Opening moves

From my perspective, public libraries and chess have always been intertwined. When I was a young child, my father, who loved reading, took me to our local public library on Saturday mornings to explore the stacks. I think that initiated my lifelong love of books and sparked my natural curiosity. When I was about 11 years old, I became intrigued with playing chess, and since no one in my family, or neighborhood played, I was on my own in figuring out how it all worked. So, of course, I turned to library books to learn the basics.

All these years later, as public libraries have expanded beyond collections to offering a variety of programming and events for the community, learning to play chess in the library has also expanded beyond finding instructional books on the shelves to live action. As the library’s Head of Youth Services, it has been incredibly rewarding to see people enjoying the library to gather and play chess. From informal pickup matches and events with grandmasters like Susan Polgar to instructors who have led both beginner and more advanced workshops for children, these programs all influence others who observe and are inspired to play, too.

Getting better at playing chess is determined by practice, access, and opportunity to play. To support this idea, beginning in January, the library will return to offering in-person instruction to children, with monthly sessions provided by Diplomat Chess, an organization that partners with elementary schools to run after school chess clubs, tournaments, and summer camps. Diplomat Chess owner Robert “Rob” Lazorchak will be leading the sessions. Rob holds a Master’s Degree in Education and also teaches curriculum chess classes at Chatham Day and Princeton Day Schools. He is excited to help scholastic chess grow in our region and suggests these resources for playing and learning chess:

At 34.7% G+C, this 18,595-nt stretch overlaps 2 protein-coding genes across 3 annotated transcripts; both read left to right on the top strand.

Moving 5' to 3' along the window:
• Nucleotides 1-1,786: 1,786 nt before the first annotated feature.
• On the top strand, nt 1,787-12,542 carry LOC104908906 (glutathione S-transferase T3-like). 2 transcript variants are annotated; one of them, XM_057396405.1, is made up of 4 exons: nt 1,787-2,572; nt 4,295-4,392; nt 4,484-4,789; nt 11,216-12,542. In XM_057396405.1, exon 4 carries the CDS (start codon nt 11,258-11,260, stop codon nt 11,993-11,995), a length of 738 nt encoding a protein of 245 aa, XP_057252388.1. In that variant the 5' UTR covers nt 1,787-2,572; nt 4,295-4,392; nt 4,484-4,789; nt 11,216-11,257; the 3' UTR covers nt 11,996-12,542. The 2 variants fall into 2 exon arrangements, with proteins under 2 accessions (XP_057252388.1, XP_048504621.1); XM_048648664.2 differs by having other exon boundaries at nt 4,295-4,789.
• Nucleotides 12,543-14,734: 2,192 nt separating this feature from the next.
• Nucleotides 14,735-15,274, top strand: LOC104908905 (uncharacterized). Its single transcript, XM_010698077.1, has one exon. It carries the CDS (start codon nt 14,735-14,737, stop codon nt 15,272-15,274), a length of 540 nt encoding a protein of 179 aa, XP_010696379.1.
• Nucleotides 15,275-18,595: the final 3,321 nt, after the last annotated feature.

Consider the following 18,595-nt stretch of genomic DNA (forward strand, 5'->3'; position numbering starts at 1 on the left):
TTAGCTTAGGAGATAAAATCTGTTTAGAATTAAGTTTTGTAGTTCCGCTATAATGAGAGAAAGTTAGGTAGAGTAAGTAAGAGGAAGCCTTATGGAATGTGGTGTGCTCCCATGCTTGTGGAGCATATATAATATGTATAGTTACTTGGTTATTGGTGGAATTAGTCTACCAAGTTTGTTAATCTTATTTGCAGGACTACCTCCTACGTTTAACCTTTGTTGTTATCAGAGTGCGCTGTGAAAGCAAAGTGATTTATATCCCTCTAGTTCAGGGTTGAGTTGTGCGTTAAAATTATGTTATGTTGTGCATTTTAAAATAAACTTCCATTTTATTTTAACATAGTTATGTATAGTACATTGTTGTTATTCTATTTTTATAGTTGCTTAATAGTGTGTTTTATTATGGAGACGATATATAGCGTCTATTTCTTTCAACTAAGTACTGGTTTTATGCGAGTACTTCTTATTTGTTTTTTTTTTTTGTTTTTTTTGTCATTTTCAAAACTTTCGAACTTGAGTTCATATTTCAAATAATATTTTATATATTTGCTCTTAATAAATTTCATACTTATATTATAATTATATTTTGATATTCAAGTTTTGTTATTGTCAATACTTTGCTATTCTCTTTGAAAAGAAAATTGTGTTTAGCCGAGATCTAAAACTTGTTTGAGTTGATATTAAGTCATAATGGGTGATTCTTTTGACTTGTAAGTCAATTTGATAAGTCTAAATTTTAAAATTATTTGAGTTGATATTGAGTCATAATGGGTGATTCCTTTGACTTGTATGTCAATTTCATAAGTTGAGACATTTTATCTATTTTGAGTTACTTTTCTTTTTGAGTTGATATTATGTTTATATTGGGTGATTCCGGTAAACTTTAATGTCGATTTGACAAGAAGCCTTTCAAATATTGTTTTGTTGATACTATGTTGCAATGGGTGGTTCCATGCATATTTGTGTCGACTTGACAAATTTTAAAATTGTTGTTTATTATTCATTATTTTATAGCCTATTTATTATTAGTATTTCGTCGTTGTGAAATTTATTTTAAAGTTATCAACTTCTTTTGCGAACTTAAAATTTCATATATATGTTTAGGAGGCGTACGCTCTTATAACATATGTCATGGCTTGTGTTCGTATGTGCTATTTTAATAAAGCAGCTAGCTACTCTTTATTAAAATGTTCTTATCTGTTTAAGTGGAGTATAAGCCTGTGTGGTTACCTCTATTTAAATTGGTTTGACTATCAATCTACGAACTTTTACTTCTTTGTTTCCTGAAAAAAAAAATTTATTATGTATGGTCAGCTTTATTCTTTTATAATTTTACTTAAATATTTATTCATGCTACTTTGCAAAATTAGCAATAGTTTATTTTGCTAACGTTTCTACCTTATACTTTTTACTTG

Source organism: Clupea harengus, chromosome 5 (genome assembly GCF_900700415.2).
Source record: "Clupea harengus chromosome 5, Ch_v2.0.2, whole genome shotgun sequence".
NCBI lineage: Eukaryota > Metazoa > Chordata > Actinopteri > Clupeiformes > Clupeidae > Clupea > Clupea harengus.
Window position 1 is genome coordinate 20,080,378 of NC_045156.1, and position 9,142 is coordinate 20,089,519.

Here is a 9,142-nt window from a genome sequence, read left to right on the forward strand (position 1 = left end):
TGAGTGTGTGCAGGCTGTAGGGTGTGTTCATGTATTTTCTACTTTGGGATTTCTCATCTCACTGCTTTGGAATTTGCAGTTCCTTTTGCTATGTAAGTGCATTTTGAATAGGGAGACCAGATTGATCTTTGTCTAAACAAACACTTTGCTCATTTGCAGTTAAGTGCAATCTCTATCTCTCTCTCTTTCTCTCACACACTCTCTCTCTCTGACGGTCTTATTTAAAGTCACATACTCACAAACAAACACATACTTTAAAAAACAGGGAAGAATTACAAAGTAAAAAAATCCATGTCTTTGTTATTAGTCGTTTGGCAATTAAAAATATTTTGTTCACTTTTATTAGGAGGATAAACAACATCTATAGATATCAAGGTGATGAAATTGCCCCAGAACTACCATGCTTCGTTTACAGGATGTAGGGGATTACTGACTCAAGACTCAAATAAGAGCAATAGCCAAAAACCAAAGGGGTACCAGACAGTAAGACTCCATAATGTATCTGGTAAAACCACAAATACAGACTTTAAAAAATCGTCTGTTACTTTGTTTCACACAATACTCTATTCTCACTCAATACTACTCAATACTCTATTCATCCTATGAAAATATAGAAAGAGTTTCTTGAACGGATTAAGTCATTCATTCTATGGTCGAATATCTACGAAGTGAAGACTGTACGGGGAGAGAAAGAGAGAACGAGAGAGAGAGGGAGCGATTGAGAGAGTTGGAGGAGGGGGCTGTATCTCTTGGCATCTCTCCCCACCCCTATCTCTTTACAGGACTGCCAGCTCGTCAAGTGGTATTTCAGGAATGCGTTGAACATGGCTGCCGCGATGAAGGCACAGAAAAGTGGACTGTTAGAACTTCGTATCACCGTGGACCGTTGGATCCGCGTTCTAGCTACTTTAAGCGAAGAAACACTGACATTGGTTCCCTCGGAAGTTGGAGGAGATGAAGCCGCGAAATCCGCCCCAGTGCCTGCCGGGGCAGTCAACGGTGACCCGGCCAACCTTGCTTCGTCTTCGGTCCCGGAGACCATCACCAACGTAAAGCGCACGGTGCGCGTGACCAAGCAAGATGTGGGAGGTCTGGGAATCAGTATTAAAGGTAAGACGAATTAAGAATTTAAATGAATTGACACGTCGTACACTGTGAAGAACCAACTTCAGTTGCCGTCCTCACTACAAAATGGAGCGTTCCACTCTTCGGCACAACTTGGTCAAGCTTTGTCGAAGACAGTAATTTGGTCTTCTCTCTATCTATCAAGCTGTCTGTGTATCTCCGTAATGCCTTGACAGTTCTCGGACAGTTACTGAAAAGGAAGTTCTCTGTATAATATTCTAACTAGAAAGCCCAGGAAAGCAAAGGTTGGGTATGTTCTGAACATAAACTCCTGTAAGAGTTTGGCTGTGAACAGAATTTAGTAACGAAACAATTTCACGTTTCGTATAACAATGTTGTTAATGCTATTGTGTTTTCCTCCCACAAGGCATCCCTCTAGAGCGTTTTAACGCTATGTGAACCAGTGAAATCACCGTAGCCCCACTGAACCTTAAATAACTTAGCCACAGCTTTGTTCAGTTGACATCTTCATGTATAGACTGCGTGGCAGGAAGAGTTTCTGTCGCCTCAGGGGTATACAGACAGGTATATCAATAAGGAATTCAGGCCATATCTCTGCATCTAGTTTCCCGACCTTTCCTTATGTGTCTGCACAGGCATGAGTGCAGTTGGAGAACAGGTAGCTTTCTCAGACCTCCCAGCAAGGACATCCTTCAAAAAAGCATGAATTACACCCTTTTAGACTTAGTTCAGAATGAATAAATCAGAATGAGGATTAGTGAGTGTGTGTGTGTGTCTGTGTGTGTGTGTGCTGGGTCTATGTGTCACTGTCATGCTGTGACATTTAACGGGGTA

• ChessKid is one of our favorite sites for providing the opportunity for independent improvement where children can watch instructional videos, solve puzzles, read chess articles and play chess with kids from all over the world. If students dig into the archives, they might even find material from Coach Rob. 
  • is a great resource for adults and strong scholastic players. The site is completely free, open-sourced, and advertisement-free.
    Former Princeton Public Library Chess Coach and local resident, Ben Johnson, launched the chess podcast Perpetual Chess Podcast in 2016. In the nearly five years since, he has interviewed world champions, top scholastic coaches, and other leaders in the chess community. His podcasts have been downloaded over two million times.
  • If you have a Princeton Public Library card, you can log into Brainfuse for live chess tutoring as part of the Help Now program.

While chess is not necessarily easy to learn, it has become easier to find a way to learn, especially through the resources at the library. It is worth the effort. Consider making the move to adding it to your to-do list for 2022.

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